Lisbon is a great city. Very, very friendly. It was pointed out that I rate conferences by the food (it’s true) and this was as good as any. And as my paper discussed aspects of the rave scene, a big shout out to the great staff at Hotel Britana! But we were there to learn from the European Association of Biblical Studies and you don’t really want to hear the social side of things, do you?
John Lyons’ session on the biblical world and its reception was as good an academic session as I can remember. From children’s lit to San Francisco, from Dawn of the Dead to gloomy old Manchester, we saw lots of examples of how biblical texts were being creatively used, gaps filled, biblical questions answered. Quite to my surprise one of two people with some good knowledge of Manchester music and its social historical context were present. It was particularly fun to be in a context not only where this sort of stuff could be discussed but to be away from the often polemical contexts I at least have found myself in the past few years. I also liked the fact that theoretically I knew I could persuade people on the basis of argument alone because there weren’t as many deeply held views at stake (I mean, I know I wouldn’t be able to persuade lots of people in historical critical arguments no matter how strong the arguments are because commitment levels are so intense). The Q&A sections were a good standard and some of the questions raised on this blog were also raised (independently) at the session. The question of historical, social, political etc contexts of reception was raised a couple of times. Another question raised was one of audience and in particular who picks up on the allusions. That could be a tricky issue but one obvious worth exploring. Some will be easier than others. Let’s take the UK. Some areas have a more obvious Christian context than others. Some people (I know) just will not pick up on allusions whereas others it will part of their upbringing and contexts whether they believe or not. Notice how this kind of audience, like the various other questions, is not too removed from standard historical critical questions. As with historical criticism and NT it also shows the warnings of mirror reading texts in establishing audience.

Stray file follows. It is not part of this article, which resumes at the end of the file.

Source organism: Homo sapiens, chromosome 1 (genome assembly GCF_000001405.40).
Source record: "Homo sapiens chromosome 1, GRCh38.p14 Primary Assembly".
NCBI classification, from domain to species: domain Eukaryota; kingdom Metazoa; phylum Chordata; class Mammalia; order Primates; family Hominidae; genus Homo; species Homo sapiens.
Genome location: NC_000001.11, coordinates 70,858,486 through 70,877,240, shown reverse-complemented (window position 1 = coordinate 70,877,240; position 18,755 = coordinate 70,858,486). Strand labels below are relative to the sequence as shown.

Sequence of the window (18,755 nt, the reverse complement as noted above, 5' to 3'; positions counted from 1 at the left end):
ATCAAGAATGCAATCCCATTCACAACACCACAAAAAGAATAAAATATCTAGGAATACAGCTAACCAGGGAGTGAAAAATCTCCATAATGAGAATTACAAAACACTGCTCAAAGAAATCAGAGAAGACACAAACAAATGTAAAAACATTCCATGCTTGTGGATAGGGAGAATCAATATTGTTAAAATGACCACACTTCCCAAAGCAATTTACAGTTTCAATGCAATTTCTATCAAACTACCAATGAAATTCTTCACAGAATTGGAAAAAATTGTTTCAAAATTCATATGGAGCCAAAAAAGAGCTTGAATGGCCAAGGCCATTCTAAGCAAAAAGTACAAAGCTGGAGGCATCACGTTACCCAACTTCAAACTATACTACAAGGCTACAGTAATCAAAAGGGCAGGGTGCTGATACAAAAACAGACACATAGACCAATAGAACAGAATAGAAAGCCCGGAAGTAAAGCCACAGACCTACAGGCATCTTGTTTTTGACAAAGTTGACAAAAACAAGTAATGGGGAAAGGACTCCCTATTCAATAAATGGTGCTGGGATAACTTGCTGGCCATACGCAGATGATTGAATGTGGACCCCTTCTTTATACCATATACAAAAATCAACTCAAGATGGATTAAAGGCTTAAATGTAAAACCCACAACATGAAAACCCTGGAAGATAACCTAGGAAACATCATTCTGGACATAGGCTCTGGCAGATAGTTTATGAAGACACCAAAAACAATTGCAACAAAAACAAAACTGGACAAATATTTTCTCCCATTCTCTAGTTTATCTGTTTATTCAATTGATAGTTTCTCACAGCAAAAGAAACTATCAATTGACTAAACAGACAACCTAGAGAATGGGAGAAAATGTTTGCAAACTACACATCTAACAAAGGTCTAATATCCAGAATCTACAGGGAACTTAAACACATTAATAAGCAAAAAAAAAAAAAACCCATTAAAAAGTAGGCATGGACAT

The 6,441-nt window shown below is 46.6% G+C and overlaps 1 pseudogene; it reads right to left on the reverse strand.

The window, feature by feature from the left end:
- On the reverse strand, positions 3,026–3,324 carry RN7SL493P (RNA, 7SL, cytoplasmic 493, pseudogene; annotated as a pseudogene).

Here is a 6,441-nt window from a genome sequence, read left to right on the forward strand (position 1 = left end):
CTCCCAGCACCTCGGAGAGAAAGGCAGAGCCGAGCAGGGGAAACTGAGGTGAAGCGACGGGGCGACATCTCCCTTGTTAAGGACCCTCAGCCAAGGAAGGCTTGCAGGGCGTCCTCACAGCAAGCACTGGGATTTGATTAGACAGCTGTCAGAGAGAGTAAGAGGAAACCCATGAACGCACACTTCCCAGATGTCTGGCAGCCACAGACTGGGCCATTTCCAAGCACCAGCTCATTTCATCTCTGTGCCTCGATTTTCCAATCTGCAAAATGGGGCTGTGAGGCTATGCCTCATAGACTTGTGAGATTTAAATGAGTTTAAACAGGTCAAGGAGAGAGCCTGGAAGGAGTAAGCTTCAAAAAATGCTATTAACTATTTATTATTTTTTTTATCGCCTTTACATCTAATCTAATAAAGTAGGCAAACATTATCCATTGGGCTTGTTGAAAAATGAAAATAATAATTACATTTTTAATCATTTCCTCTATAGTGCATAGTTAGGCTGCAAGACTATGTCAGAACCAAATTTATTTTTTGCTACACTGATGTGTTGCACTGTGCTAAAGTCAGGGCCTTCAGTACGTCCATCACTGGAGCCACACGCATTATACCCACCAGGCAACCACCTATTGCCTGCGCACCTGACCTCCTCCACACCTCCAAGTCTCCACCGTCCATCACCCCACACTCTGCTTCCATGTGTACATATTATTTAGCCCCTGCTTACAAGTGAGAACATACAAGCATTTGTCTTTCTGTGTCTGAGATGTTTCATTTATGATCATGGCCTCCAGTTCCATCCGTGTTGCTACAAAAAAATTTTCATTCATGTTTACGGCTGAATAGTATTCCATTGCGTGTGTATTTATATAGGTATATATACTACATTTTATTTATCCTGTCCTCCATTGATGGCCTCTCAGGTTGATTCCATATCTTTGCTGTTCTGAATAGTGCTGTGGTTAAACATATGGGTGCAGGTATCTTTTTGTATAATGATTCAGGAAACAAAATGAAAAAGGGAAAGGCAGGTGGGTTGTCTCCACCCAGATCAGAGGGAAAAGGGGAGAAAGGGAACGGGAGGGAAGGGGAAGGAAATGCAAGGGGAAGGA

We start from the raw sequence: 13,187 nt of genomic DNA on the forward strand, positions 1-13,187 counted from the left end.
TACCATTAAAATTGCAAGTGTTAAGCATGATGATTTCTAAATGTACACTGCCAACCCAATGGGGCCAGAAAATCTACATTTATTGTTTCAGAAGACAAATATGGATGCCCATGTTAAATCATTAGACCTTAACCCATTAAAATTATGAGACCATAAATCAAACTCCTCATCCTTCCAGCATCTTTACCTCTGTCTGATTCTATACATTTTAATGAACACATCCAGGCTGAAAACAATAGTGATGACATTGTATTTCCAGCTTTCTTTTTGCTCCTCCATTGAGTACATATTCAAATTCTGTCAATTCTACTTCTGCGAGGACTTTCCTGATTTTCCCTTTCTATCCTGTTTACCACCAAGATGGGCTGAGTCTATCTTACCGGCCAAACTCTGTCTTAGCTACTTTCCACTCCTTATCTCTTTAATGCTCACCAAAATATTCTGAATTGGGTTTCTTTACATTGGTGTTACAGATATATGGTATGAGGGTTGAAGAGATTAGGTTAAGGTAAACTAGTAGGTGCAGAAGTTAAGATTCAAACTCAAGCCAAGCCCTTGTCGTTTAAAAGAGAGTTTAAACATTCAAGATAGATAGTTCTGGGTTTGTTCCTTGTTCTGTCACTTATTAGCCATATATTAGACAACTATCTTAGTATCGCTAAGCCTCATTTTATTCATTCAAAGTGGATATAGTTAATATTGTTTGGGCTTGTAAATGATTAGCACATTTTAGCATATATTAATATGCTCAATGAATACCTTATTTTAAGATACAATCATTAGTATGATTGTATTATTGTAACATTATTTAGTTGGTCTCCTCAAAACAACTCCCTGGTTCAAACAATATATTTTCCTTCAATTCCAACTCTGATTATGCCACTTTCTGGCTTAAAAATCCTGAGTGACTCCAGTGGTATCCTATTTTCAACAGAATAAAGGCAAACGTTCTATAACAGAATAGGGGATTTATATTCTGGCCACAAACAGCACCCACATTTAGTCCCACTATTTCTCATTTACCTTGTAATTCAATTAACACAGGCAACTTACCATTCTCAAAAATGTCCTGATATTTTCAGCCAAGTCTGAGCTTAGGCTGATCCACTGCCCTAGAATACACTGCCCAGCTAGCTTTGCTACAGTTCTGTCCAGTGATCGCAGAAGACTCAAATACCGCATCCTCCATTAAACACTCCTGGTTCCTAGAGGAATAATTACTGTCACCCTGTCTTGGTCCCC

I did detect a little bit of an inferiority complex or paranoia among some colleagues, namely that they won’t get taken seriously enough. I appreciate why they may think like this because would someone trained in reception alone be hired for a post at junior level at least…? But on the other hand, and more in more intellectual than practical terms, who cares? IF historical critics don’t like it, then let them carry on doing what they do. Reception history doesn’t need their endorsement intellectually just as historical critics don’t need the endorsement of reception critics, unless of course reception history tries to answer a classic exegetical question. In terms of the use of the Bible without trying to get to ‘the original meaning’ then we are virtually talking about two different worlds, right?
In terms of importance, I’ll give another example of no less a figure than John Lyons himself. John will probably write on his paper in due course but here we started getting into the reception of the reception. Given that Johnny Cash is the topic of John’s paper we might be able to answer some of the slightly snobbish questions that are sometimes raised against reception history, esp. the non-‘orthodox’ theology type, i.e. is it really relevant and who cares about all these views of crazy people (I remember this something like this said in a questions session by one very famous professor at a theology conference)? Firstly, I’ll just mention this: is it really fair to dismiss the history of anyone because it isn’t orthodox or mainstream? I’d hope that we are now in an era when all sorts of histories ‘from below’ were acceptable… Secondly, and in direct answer, Johnny Cash is an excellent example for a different reason, namely he is a figure of cultural significance, esp. since his death. John’s paper and papers on this have shown that he turns up in all sorts of different cultural contexts. If academic worth is measured on things like cultural significance and influence (not that it necessarily should), couldn’t a case for studying someone like Cash be particularly strong, even more so than much of historical criticism…?